The evidence is compelling that red wine has health benefits.
Most interesting is the observation that resveratrol found in red wine improves the overall health and substantially prolongs the life of fungi, fish and mice.
It's a phytoalexin found in high concentrations in red grape skin that helps fight infections by fungi and certain bacteria.
The molecule is thought to be an antioxidant that helps prevent cell damage from powerful oxidants that are produced during normal metabolism.
Already called an anti-aging drug, the mechanism, by which it prolongs life in animals, is unknown.
Alcohol in moderation also has health benefits. Over 60 research studies have shown that moderate consumption of alcohol reduces the risk of a heart attack.
The benefits only occur if no more than one or two drinks are consumed daily. Any more and the risks of heart attacks and death increases.
Much of the initial information comes from the intriguing observation that despite the fact that the saturated fat content of the French diet is much higher than the average American diet, paradoxically the prevalence of heart attacks is half that found in the U.S.
This reduced risk cannot be explained by lower cholesterol, more exercise, less stress or less obesity among the French. Careful analysis of all factors that could explain the difference pointed to the increased consumption of alcohol and red wine.
Resveratrol isn't the only compound in wine with health benefits. Antioxidants called polyphenols that are found in high concentrations in grape skin are believed to reduce the risk of heart attacks.
The highest amounts of polyphenols are in Cabernets and in wines from France as compared to other countries.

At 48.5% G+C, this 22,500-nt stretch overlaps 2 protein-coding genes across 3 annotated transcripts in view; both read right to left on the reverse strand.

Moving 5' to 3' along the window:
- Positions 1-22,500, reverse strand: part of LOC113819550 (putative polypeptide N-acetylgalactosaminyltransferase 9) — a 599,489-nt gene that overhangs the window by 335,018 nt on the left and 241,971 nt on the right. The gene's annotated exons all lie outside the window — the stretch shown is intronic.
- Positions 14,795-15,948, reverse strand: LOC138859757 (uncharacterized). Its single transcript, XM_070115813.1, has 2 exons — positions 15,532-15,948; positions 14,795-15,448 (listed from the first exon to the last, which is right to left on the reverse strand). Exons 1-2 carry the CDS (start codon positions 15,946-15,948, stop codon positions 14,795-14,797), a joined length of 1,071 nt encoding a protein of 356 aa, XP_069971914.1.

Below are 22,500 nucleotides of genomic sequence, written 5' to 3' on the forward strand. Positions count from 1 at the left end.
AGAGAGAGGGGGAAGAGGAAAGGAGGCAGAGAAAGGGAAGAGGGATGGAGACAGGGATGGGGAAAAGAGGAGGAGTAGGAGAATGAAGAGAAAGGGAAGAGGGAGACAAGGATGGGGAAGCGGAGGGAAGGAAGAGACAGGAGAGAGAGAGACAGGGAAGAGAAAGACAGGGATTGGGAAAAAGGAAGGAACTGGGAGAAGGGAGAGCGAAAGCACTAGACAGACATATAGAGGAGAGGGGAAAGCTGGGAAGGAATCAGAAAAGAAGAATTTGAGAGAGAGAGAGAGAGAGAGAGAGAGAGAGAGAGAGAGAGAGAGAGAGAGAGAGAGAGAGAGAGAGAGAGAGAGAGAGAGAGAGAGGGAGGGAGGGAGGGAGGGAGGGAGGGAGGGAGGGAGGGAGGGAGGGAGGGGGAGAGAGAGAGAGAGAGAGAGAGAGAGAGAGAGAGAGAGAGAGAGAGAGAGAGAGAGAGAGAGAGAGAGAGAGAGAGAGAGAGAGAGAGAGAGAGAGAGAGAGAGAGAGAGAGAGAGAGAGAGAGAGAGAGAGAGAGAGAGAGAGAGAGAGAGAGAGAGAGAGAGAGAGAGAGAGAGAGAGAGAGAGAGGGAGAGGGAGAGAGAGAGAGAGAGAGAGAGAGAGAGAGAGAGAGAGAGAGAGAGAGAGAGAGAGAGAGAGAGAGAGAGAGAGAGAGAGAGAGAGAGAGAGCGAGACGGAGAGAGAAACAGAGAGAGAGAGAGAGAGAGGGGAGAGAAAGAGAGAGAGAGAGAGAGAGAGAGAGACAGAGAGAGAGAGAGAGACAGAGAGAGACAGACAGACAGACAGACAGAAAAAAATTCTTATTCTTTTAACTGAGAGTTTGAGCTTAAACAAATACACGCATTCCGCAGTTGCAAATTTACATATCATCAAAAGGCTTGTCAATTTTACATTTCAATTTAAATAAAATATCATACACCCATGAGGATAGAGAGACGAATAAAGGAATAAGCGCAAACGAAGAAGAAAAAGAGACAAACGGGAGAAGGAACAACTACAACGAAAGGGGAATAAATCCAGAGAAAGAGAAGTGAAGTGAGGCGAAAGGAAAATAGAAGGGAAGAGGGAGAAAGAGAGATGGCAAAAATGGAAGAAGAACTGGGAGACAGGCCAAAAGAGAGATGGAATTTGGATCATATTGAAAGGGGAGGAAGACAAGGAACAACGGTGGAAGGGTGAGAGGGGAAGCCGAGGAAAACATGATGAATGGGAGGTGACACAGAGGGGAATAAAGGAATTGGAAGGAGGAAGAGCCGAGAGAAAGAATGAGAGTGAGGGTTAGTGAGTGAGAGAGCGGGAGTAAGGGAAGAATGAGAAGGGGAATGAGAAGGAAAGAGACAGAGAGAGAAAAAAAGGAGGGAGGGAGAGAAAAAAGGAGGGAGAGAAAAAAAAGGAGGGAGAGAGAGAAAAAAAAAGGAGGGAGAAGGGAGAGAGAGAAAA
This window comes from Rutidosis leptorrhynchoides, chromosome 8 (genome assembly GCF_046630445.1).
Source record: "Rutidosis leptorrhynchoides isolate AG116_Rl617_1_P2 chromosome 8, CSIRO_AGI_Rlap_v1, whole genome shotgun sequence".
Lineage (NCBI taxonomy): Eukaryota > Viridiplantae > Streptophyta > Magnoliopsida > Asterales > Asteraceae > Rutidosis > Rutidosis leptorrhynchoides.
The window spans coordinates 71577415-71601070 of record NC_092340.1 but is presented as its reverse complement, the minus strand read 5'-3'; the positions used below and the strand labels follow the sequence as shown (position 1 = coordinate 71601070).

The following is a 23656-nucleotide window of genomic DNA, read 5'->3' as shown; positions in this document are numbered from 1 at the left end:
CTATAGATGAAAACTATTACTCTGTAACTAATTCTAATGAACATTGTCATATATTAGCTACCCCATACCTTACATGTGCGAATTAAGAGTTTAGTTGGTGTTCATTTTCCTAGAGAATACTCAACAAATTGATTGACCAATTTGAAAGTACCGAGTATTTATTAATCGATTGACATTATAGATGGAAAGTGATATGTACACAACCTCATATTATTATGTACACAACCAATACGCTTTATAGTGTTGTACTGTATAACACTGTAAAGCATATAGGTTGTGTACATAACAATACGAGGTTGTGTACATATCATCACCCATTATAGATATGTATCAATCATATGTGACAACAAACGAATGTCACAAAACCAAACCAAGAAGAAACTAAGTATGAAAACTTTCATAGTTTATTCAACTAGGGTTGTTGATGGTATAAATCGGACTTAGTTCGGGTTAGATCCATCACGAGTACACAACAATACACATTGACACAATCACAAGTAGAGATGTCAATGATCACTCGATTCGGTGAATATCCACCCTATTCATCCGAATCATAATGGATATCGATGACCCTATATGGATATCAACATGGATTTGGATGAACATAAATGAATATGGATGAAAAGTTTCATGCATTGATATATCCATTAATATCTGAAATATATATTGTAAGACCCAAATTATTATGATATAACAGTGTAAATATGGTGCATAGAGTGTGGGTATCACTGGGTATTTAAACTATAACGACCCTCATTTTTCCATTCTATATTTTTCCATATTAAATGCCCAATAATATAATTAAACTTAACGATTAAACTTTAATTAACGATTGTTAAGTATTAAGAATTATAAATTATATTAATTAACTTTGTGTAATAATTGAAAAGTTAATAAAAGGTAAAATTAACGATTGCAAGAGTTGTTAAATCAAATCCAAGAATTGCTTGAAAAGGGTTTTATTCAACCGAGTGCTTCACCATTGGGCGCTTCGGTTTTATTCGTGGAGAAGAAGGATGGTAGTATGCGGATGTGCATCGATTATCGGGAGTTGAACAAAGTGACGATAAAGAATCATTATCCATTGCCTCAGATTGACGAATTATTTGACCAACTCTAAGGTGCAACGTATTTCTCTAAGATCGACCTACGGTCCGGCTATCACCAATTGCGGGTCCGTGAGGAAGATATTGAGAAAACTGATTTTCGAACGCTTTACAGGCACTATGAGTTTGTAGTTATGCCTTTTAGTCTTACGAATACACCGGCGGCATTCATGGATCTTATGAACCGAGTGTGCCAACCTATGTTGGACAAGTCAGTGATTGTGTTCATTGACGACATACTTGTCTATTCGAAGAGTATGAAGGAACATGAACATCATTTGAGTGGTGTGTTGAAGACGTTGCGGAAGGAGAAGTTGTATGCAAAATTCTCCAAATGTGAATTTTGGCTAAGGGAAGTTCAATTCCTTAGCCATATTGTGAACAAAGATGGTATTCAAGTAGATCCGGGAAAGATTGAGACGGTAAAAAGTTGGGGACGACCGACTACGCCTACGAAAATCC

Fats that become oxidized are much more likely to accumulate in the wall of arteries leading to plaques. Not only do polyphenol prevent fat deposition, but also prevent blood clotting by impairing the ability of platelets to stick to damaged arteries and causing a blood clot.
These antioxidants also appear to reduce inflammation in blood vessels decreasing cholesterol deposition and the risk of spasm of a partial blockage of an artery occurs.
Recently, a substance called saponin found in red wine has been shown to raise the good or HDL cholesterol and modestly reduce the bad or LDL cholesterol.
Saponin binds cholesterol and prevents its absorption into the bloodstream from the bowel. Some maintain that saponin is the most potent agent in red wine protecting the heart — and its concentration is highest in California Zinfandels.
Whenever a dietary effect is found to exert a health effect, the compounds thought to be responsible are purified and offered in health food stores in massive doses.
Of course, if a little is good, a lot must be better. Already, Dr. David Sinclair, a researcher at Harvard, recommends taking large doses of resveratrol in tablet form in the hope of reducing the risk of heart attacks, improving health and prolonging life.
His rational is based on the fact that the doses of resveratrol required to prolong life in mice were a 1,000 fold higher than that found in two glasses of wine.
While research studies are underway to find out if resveratrol in varying doses prolongs life or prevents disease, to date no benefits of large doses have been reported in man.
And it's still too early to know if large doses are truly safe. And remember this, while a little Vitamin C, A and E in natural foods has been shown to have health benefits in man, so-called massive or mega doses do the exact opposite; instead of helping they increase the risk of heart attack, cancer, Alzheimer’s and shorten life expectancy.
They, too, are antioxidants with a similar mechanism of action to resveratrol.
In talking to many friends who are true wine enthusiasts, they all recommend moderation and emphasize the importance of the true pleasure of enjoying a good wine with a meal.
The evidence is compelling that two glasses of wine with a meal has significant health benefits.
Wellaholic retails our W+ Resveratrol which contains 200mg of trans-resveratrol for your daily supplementary needs. Preferably to be taken just before you go to bed.
[Source: The Baxter Bulletin]